Sunday, November 1, 2015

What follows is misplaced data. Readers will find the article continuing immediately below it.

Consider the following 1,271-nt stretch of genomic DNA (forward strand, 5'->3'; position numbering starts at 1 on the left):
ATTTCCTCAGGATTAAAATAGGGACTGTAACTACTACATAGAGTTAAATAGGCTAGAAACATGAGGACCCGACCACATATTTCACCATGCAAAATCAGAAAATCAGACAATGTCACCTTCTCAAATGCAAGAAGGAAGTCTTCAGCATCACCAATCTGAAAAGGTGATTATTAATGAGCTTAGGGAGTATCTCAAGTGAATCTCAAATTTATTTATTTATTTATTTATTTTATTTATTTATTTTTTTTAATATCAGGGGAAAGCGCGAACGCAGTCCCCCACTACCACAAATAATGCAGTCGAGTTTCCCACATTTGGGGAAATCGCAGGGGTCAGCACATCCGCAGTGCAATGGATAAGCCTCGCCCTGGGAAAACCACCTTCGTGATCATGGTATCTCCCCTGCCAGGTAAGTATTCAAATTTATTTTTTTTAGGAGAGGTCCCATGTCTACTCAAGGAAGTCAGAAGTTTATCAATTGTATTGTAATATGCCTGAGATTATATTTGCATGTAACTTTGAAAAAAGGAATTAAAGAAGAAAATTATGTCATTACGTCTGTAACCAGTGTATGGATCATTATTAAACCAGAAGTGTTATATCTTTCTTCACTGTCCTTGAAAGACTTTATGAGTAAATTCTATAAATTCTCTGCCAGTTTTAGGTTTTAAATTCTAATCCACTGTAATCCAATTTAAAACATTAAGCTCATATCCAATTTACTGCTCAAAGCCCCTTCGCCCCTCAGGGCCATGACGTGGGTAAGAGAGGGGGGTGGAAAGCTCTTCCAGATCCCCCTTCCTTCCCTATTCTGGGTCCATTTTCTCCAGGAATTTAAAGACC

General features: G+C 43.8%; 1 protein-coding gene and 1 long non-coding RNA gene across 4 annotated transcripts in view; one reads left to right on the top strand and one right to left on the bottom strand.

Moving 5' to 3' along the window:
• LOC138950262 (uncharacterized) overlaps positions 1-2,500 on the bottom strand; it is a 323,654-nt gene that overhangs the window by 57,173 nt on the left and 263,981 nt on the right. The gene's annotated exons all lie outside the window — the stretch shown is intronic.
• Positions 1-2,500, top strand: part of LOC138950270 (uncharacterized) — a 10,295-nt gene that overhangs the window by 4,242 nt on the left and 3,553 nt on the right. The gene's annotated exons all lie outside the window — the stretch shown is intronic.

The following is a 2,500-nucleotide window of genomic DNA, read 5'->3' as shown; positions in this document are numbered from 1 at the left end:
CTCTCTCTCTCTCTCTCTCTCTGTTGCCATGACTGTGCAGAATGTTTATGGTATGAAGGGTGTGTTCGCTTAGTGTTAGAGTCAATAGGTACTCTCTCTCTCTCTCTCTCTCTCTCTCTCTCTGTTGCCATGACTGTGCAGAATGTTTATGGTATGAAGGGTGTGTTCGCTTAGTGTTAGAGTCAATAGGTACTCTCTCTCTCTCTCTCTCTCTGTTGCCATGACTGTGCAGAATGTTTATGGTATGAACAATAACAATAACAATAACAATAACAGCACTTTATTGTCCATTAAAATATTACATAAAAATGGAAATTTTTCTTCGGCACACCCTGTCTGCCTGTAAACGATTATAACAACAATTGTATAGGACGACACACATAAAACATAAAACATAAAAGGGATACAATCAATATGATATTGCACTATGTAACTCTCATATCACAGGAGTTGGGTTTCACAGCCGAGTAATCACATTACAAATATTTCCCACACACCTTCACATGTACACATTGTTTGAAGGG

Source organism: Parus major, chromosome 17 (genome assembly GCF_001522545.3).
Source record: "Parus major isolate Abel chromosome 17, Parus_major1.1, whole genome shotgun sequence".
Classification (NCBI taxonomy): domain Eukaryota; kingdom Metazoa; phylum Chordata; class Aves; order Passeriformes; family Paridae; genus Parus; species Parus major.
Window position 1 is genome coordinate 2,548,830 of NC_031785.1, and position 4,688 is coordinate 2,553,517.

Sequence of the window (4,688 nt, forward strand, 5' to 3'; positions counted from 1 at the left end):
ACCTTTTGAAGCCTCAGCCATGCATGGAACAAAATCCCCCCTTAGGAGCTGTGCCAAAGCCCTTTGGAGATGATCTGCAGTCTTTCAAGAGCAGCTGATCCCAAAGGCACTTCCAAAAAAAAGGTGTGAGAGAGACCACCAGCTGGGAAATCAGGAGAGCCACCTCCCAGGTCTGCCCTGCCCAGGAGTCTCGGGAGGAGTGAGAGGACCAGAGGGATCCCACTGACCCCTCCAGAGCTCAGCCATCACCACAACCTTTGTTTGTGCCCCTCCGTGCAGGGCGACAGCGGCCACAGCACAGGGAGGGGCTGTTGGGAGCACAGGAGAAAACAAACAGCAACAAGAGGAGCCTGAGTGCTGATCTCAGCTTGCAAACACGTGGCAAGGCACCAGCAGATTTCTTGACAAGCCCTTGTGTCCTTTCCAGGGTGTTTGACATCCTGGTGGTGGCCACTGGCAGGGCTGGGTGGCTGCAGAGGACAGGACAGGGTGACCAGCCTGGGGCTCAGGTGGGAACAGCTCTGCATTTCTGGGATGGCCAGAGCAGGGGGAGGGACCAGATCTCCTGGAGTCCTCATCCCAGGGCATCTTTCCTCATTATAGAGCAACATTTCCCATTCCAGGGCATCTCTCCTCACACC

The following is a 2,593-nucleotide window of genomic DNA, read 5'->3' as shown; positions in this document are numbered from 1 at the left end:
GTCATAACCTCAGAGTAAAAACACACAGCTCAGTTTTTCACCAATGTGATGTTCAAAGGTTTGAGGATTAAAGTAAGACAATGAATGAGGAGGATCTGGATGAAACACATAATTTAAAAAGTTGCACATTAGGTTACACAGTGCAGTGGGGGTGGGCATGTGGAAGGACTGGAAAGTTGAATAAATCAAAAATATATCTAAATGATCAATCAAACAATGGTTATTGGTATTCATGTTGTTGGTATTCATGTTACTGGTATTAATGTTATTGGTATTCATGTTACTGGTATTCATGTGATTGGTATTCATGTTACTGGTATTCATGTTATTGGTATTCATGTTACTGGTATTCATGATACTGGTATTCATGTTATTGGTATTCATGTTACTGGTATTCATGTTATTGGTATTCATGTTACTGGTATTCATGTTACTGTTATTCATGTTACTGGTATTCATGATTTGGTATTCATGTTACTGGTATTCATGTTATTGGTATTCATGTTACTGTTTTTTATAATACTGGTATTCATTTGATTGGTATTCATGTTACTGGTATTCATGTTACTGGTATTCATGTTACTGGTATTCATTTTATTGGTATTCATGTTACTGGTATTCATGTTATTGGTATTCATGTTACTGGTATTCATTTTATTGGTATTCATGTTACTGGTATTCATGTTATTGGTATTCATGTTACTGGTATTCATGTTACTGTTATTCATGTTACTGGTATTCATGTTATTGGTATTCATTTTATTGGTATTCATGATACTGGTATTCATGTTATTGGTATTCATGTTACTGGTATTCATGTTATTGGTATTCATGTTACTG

Carlsbad Caverns National Park is another one of those places that is a bit off the beaten track, tucked down into the far southeastern corner of New Mexico. If I hadn’t had so much fun floating down a stream through a limestone cave in Colombia a couple years ago I might not have bothered. But with a free admission pass I figured why not check it out? Caverns are otherworldly. Sort of like scuba diving without the tanks. The winding road that heads up into the mountains is fun even if you don’t go down into the caverns. Once you get up to the top of a bluff the views out over southern New Mexico are vast. And there is quite a large visitors building: I had low expectations and got a free ticket for the self guided tour. I wandered around the display area in the main lobby and saw from the exhibits that the good stuff was in large vaults with names like Queens Chamber and Kings Palace. Because these rooms were so ornate with delicate stalactites that were subject to vandalism, you have to buy a guided tour ticket for the cool rooms whereas you can just wander around the rest of the caverns on your own. The next tour to the cool caverns wasn’t for 2 hours. Hmmm. I bought a ticket. It was half price $4.00 with a Golden Eagle Pass. In the meantime I wandered around the lobby and read the displays. Since I had time to kill before the guided tour, I decided not to take the elevator down into the caverns. They are 750 feet down underground. Okay that’s a long way. Over 70 stories. But hey, I am getting out of shape in my old age and could use some excercise. Right? So I walked out of the lobby and down the trail to the natural entrance. Check out this stone amphitheater that was constructed by the CCC back in the 1930’s for viewing the bats that come out of the cave every evening: Here is a picture from up in the lobby of the Mexican bats swarming out of the caverns at dusk: and another picture of the natural opening with early visitors heading toward the steep stairs down into the mouth of the cavern: And what it looks like today: and the switchbacks leading straight down into the abyss: Hardly anybody goes down the hard way. 99.9% of visitors take the elevator. There was nobody heading down at 8:30 AM shortly after the park opens. Just me and the birds for the first while. Cave swallows nest in the upper portion of the caverns. It doesn’t take long for the massive entrance to turn into a small spot of sky way up in the distance: The Empire State building in NY is 1250 vertical feet of staircases. Carlsbad Caverns is only 750 feet, so about 60%. Each switchback drops you down another 10 feet, so there must be 75 switchbacks. I didn’t count and did a google search, but didn’t find the answer. The trail is a steep paved ramp the whole way so you could theoretically get a wheelchair down this thing. The ramps are quite steep with metal handrails all the way. As your eyes adjust to the darkness you begin to appreciate the lighting designer who set up the cave lighting. It isn’t overdone. And there are nice lighted informational signs along the way: I wandered around the caverns that are on the self guided tour and then met up for the guided tour at the elevator area. I am not a fan of guided tours and this one was no different. But it led us through the Queens Chamber, the King's palace and the Green Lake Chamber. All very ornate, beautiful and worthwhile seeing while you are underground. The Park Ranger mainly regurgitated the information I had read in the lobby, made us go in single file slowly and sit on the stone walls for lectures. Encouraging us to snuggle next to our neighbors in case we were getting chilly. Okay, I am not a snuggle with strangers kind of person. Maybe it’s me or maybe it's that I just came from Texas where I am pretty sure snuggling with strangers is a felony. Just kidding. Anyway, the tour lasted an hour and a half which was an hour and fifteen minutes longer than it needed to. Just my humble opinion. The fifty people on the tour all headed back to the elevator and I headed the opposite direction and hiked back up the 1 mile trail of tears and switchbacks to the natural entrance. It was a steep hike up out of Carlsbad Caverns and I had this song stuck in my head, as happens sometimes when you are hiking or bicycling a long way up a steep mountain. I was in a bat cave and I couldn't get the theme song to batman out of my mind. You know the one, various octaves of duh duh duh duh duh duh duh duh duh duh duh duh duh duh duh duh BATMAN! Holy crap, now I have it again. Hopefully you will not be afflicted when you next visit the Carlsbad Caverns. It is a pretty cool place and I think it is worth a visit. My pictures don't do it justice. Without a person in the picture for scale, I look at these pictures and can see how you would think you are looking at an aquarium in a dentist's office instead of a 50 foot tall massive stalagmite. Imagine a room a mile long and twenty stories high with boulders that have dropped from the ceiling that are ten stories high and weigh 200,000 tons. Like the Grand Canyon, you have to see it in person to really experience the awesome scale and vastness of mother nature. I am now in Apache Junction waiting until the 11th when my plane leaves for South America. I was impressed with how beautiful the Lincoln National Forest is Northwest of Carlsbad New Mexico. Up around Cloudcroft you go over mountain passes that are over 9000 feet high. Really nice area with great switchbacks and would be a fun area to explore further. more later….